One of the crucial distinctions between brittle and humid climates is the land’s response to rest.. Resting humid land increases soil fertility and ecological health. Resting brittle land decreases fertility and ecological health.

Our earliest ancestor, Homo erectus, appeared on the brittle African savanna. They spent two million years hunting and foraging the savannas of Africa and southern Asia. Roaming these grasslands were large herds of grazing megafauna. As humans began to spread across the world about 50,000 years ago, the extinction of megafauna followed. Only in Africa and southern Asia, where we co-evolved with them, does wild megafauna continue to exist.

Without megafauna, there was a shortage of grazing animals to consume plant material during the dry season. The fertility of the land began to decline. Indigenous cultures of the world recognised this and began to use fire to breakdown plant material. Fire is a poor substitute for grazing as many nutrients are lost to the atmosphere, but some nutrients return to the soil as ash. Over centuries the people who lived in brittle climates developed knowledge and practices of how to use fire to preserve the fertility of the land they relied on.

Why bush fires are good.

Five hundred years ago Europeans began to spread over the world. With them came the knowledge and practices of managing the humid environments of northern Europe. Their inexperience with brittle climates, and unwillingness to listen to indigenous knowledge, has caused widespread ecological degradation. In particular, the assumption that rest was a way of restoring fertility meant that they didn’t understand how indigenous fire practices were being used to create ecological health.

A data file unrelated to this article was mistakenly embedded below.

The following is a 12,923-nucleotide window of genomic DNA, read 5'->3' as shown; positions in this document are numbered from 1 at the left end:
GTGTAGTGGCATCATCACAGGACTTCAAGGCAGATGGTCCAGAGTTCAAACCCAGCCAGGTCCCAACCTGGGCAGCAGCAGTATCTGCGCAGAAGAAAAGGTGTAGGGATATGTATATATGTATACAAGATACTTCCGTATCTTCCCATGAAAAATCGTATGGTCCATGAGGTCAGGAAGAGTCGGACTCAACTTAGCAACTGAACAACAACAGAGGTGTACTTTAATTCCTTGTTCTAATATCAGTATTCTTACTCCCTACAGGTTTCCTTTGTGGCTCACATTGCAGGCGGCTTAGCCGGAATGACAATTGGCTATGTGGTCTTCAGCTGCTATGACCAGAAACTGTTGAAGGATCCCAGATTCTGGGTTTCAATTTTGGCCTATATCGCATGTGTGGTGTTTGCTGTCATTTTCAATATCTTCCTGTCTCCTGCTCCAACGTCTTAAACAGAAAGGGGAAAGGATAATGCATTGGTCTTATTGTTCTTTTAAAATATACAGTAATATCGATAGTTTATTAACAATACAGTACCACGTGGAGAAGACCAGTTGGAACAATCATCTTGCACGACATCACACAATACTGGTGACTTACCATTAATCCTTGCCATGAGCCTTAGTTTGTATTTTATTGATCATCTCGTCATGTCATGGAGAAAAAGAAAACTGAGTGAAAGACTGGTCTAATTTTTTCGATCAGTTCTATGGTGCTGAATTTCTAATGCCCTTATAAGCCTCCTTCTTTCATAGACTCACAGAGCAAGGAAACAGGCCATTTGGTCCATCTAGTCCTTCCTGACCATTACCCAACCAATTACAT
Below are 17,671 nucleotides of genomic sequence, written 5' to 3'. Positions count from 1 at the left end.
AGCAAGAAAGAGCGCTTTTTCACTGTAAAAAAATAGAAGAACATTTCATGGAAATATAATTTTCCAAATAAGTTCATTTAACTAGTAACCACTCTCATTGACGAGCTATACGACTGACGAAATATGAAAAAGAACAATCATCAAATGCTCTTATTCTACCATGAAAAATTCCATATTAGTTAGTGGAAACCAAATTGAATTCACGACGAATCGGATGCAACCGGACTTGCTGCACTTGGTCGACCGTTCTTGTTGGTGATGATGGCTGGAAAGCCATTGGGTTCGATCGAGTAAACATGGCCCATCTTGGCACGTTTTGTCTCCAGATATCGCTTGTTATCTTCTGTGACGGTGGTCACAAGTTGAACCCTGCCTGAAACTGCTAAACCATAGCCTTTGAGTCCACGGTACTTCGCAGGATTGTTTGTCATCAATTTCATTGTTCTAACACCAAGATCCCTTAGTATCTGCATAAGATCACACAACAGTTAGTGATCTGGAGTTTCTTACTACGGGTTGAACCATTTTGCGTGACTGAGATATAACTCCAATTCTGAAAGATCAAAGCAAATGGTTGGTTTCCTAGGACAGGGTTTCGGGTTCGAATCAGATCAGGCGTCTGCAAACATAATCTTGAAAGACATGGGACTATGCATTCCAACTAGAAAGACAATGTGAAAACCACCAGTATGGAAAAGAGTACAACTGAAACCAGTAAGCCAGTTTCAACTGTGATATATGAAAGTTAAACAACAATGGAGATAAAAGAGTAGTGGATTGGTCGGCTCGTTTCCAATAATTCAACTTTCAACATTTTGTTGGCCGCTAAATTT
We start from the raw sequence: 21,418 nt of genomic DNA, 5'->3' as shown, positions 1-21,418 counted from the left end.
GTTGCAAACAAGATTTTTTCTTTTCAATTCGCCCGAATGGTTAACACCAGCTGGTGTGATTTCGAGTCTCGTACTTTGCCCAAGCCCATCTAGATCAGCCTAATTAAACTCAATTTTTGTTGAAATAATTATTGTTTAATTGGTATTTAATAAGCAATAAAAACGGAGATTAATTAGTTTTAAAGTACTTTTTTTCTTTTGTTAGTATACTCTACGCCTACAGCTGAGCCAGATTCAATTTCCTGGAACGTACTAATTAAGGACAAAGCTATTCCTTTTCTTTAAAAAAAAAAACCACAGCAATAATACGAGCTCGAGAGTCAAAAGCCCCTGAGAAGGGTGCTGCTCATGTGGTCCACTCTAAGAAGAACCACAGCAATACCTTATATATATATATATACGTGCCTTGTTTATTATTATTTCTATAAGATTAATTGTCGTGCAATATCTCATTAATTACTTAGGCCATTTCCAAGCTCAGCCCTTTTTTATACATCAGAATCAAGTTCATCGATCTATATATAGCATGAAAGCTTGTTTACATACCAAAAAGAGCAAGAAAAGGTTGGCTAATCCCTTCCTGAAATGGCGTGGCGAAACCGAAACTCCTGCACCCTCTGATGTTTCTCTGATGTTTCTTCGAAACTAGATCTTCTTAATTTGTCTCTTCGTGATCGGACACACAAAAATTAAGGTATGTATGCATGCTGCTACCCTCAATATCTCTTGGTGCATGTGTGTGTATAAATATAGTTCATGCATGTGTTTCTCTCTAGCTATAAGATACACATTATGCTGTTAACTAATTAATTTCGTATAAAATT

Facing Fire: Building Resiliency to Wildfire

For centuries indigenous practices of fire have been suppressed. Without grazing animals or the skilled use of fire, these landscapes have been steadily accumulating fuel loads. The higher the fuel load, the bigger and hotter the fires. Hotter fires mean greater destruction of habitat for microbes, plants, animals, and humans. This is what we’re now watching unfold in California and Australia.

The bad news is that these fires are explicitly the result of poor human management.